A new research study has concluded that Pluto should be reclassified as a planet. According to the study, the reason Pluto lost its planet status is not valid. Philip Metzger, a planetary scientist at the University of Central Florida, makes his argument in a paper published in the journal Icarus.
The International Astronomical Union (IAU) downgraded Pluto’s status to “dwarf planet” in 2006 based on updated rules for what is and what isn’t a planet. According to part of the IAU definition, a planet must be the largest gravitational force in its orbit. Because Pluto’s orbit is affected by Neptune’s gravity and it shares its orbit with objects in the Kuiper belt, it does not qualify.
Yanking Pluto’s status as a planet has always been a controversial decision. It became a more prominent issue after NASA’s New Horizons spacecraft flew past it in 2015. Pluto is now believed to be nearly as complex as Earth. The dwarf planet has a multilayer atmosphere, an underground ocean, evidence of ancient lakes, organic compounds, and multiple moons.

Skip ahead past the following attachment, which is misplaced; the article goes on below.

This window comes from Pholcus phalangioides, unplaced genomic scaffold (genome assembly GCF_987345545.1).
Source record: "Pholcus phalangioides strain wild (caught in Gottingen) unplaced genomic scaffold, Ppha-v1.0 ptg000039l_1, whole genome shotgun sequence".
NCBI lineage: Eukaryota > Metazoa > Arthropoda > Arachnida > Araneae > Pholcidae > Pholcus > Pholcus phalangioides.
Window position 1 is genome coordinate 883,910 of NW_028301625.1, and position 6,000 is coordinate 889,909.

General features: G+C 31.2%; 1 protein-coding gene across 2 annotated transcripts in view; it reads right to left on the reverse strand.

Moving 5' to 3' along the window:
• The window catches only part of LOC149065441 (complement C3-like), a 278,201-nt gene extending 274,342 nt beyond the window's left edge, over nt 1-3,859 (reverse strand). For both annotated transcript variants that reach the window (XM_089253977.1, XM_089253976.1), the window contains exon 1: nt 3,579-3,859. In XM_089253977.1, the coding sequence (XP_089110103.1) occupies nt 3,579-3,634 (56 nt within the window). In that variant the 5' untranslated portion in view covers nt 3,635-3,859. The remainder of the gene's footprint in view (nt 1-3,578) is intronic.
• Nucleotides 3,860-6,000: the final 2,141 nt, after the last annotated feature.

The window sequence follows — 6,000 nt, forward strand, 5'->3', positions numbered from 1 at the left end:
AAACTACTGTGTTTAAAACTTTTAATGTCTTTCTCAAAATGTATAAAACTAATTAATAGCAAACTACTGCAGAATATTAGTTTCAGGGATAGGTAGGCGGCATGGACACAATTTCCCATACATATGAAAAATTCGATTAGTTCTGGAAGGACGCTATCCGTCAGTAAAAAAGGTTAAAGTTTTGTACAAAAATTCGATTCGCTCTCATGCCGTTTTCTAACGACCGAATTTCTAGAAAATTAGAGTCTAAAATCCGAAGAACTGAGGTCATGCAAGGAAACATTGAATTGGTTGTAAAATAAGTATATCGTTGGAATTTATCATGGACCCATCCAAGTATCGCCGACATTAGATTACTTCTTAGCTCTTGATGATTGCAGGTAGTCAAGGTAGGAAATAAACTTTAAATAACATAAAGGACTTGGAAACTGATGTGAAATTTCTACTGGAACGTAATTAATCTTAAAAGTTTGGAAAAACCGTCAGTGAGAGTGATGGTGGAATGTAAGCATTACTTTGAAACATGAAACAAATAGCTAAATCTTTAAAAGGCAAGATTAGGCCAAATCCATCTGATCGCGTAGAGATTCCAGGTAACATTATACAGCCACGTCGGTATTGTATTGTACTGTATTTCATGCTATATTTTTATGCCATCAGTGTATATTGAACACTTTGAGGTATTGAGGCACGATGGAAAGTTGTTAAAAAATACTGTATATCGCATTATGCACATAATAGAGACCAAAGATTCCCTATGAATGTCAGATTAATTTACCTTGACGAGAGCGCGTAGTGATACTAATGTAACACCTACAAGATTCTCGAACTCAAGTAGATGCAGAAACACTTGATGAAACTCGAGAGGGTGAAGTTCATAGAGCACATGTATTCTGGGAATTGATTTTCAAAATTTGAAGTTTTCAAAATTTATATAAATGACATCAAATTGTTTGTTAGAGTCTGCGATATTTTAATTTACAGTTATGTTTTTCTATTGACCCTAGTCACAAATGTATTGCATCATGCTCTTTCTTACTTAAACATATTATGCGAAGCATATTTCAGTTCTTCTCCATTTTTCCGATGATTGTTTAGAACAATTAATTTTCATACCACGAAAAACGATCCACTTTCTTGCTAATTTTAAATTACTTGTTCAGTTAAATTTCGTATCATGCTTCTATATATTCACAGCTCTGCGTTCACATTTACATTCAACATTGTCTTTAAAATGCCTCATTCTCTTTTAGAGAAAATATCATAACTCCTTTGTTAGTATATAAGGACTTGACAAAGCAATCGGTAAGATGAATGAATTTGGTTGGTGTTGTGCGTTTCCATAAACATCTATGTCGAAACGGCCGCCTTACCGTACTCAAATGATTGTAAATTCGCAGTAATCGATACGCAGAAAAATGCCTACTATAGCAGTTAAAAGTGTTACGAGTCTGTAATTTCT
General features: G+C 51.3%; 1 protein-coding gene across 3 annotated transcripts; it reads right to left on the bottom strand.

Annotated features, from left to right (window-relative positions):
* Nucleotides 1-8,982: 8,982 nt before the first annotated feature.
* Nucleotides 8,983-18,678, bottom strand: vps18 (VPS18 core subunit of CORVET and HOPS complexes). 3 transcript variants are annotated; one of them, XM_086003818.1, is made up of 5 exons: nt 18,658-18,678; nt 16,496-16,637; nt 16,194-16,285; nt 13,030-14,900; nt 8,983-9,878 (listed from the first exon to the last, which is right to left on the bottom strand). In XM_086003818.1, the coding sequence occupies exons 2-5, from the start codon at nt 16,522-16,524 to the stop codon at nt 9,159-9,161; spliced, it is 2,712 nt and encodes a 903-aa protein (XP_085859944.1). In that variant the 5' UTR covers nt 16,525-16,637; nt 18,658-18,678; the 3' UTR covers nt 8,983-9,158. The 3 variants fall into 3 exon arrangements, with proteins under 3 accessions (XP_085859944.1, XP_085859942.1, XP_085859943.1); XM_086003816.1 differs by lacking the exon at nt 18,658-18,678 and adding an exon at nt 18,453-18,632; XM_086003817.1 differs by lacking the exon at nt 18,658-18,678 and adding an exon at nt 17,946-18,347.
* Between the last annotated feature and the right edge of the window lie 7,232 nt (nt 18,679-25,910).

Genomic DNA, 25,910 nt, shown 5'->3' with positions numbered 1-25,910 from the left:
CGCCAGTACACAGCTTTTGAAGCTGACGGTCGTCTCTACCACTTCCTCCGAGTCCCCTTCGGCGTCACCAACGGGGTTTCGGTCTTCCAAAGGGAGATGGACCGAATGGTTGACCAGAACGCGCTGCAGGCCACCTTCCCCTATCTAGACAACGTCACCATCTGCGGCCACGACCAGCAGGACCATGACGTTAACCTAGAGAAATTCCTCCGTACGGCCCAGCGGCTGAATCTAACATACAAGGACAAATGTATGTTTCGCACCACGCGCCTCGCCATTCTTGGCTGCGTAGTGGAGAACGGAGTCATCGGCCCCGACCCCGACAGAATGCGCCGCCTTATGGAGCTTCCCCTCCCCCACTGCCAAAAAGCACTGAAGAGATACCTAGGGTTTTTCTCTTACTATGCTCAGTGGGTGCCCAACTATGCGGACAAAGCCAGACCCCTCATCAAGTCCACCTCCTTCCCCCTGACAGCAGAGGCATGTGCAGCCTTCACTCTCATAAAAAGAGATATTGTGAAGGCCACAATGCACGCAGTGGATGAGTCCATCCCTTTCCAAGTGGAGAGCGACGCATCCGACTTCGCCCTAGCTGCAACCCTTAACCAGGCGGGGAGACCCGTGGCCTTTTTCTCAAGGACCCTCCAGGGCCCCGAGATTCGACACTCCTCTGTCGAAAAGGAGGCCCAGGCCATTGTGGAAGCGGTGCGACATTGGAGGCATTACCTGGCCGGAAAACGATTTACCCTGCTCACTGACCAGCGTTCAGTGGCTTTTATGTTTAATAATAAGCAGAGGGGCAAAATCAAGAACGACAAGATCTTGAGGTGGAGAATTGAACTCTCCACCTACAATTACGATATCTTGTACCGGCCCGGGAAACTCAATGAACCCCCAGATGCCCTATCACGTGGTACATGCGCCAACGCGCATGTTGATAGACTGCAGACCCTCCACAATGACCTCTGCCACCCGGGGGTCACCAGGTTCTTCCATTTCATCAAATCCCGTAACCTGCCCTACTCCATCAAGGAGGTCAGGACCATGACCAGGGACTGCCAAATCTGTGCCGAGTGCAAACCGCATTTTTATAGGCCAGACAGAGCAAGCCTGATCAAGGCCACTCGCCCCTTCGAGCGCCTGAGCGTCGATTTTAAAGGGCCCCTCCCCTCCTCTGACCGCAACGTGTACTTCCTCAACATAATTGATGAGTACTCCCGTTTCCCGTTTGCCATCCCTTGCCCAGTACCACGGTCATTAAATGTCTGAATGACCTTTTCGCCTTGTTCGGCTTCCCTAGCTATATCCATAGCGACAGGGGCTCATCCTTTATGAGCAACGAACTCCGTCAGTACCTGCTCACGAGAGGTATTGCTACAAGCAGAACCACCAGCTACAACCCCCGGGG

Metzger, lead author of the new study, says that orbit requirement in the IAU definition is based on “since-disproven reasoning” in a study from 1802. Because of that, he believes that the IAU definition of what constitutes a planet needs revision. The study was co-authored by Mark Sykes of the Planetary Science Institute; Alan Stern, of the Southwest Research Institute; and Kirby Runyon of Johns Hopkins University Applied Physics Laboratory.
Metzger says that the definition of a planet should be based on its intrinsic properties rather than properties that can change. He is recommending a planet classification system based on whether the object is large enough for its gravity to create a celestial body spherical in shape. In the 1950s, astronomer Gerard Kuiper said what really determines what is and what isn’t a planet is how the celestial body is formed.
The IAU says that it has not yet received a formal proposal to change its definition of a planet.